See, we start simple. Your first steps will not be your best. But only in trying for your best every step of the way to your steps get better. Do not practice mediocrity.

That’s almost all the advice I can give you, actually. All done. Podcast over.

It’s in practice that things get weird.

So, how does this apply to my code-switching wolf-rider story? Well, the way I make sure that this book is good practice for me is that I try to set myself concrete goals. I’ve got three distinct ways of making sure I practice writing well. I study, I question, and I commit. Today, I’ll focus on studying.

1) Alright – on studying, let’s focus.

So, one way I study writing is by reading. I don’t mean that I read books on how to write – well, not just that. I read every day. It doesn’t matter what exactly I’m reading. If what I’m reading is good enough to hold my attention, that’s what I read.

You’ll find that you’re already halfway done with this step. You will naturally consume what you long to create. If you’re a chef who hates food, a novelist who doesn’t like novels, or a builder who doesn’t like architecture… well, I’m sorry for your wasted ambition.

(In fact – just a side note… I’ve never met the food-hating chef or the building-indifferent builder, but I’ve met SO MANY WRITERS who don’t read. Does that strike you as weird? Does that strike you as someone trying to find an outlet for some other ambition that isn’t the writing itself?)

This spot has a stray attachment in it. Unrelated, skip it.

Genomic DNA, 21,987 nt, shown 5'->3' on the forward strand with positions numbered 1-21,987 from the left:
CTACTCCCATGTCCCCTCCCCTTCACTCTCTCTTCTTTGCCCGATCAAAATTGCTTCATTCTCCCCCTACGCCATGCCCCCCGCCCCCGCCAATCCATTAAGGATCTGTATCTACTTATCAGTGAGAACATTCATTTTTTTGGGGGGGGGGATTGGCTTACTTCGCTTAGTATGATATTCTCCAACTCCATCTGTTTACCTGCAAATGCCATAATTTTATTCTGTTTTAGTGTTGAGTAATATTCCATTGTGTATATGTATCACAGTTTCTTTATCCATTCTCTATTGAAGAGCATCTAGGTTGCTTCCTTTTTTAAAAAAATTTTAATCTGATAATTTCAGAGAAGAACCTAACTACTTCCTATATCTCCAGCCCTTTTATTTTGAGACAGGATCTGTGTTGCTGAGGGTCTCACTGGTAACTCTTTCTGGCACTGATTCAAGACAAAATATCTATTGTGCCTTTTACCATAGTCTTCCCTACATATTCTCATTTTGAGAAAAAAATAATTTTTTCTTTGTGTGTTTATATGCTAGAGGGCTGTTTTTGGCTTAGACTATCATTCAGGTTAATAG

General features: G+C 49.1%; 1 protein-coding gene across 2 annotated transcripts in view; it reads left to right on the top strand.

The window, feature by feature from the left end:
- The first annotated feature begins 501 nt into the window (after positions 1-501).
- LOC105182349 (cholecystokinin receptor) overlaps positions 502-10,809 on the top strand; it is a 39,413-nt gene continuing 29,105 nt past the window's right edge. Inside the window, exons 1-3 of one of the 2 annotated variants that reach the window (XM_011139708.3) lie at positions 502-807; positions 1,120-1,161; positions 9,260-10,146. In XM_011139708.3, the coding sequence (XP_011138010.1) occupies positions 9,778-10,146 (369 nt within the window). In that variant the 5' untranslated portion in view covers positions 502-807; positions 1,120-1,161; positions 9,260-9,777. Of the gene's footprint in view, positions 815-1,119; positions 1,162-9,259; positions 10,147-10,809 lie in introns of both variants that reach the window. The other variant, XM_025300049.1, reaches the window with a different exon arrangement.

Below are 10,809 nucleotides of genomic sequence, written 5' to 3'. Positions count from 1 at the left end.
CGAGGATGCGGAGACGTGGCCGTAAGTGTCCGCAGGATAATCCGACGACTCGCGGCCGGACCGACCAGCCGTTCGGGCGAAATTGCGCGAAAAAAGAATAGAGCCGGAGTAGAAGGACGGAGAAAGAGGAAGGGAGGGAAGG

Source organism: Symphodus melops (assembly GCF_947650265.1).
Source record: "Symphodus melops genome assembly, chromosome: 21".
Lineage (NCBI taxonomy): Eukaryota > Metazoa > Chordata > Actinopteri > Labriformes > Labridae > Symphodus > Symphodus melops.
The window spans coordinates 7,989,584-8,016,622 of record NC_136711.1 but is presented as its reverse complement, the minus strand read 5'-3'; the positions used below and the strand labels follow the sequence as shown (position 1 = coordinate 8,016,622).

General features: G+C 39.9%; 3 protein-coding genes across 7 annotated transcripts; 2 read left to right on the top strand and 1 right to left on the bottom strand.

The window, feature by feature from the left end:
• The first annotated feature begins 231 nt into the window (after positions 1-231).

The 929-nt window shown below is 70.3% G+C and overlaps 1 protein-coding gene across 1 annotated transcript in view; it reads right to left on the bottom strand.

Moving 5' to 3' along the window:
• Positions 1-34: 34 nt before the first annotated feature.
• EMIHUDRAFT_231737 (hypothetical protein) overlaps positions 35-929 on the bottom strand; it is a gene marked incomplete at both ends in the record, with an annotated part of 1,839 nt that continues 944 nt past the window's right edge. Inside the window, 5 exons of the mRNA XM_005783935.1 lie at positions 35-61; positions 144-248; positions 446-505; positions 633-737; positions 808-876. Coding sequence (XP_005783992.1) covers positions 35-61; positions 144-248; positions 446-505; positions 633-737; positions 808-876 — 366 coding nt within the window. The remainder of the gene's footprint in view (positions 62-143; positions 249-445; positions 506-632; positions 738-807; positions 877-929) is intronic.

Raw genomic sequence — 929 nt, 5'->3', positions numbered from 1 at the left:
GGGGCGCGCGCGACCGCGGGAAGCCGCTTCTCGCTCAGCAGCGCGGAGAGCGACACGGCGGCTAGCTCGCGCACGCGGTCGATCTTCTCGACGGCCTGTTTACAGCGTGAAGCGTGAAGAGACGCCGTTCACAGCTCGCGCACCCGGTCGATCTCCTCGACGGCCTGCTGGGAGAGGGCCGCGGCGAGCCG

You’ll consume what you naturally like, and you’ll try your hand at what you naturally like. Congrats. You’re a natural. This next part is natural, too: your taste in what you like will change. Let’s consider, for instance, a person who grew up reading and loving the Harry Potter series. Statistically, I’ve just described you, so I’ll tell this story in the 2nd person.

Anyway, let’s follow you as you wait for each Harry Potter book to come out. The first one is awesome. You love the characters and the world, and you secretly wish you could be Harry or one of his friends.

But as you pre-order the sequel in the scholastic catalogue, you get a bit nervous. What if it’s different? What if Harry and his world changes? Your questions are answered as you place the second book on the floor and prop your head up on a pillow and devour page after page… yeah, it is different, and you like it! Harry has been changed by the events of the last book, and he uses his new character traits to face down problems that would have destroyed book one Harry. So you finish reading and pre-order the next book.

As time goes on. Something weird begins to happen. Each book is slightly different from the last. As Harry and the others get older – as you, the reader, get older – the books get more complicated. Some people say that the series is getting darker, but that’s not exactly true. Good often triumphs over evil. Harry and his friends are made better, for the most part, by the trials they face. But the books are definitely introducing complexity. And you wouldn’t have it any other way. Reading that first book is nice, but you crave something more, more dangerous, more challenging, more… well, true. The first book is really good, and it’s your favorite, in some ways. But it’s your favorite introduction. The other stories are like stories on a building, each one only possible because of the foundation beneath.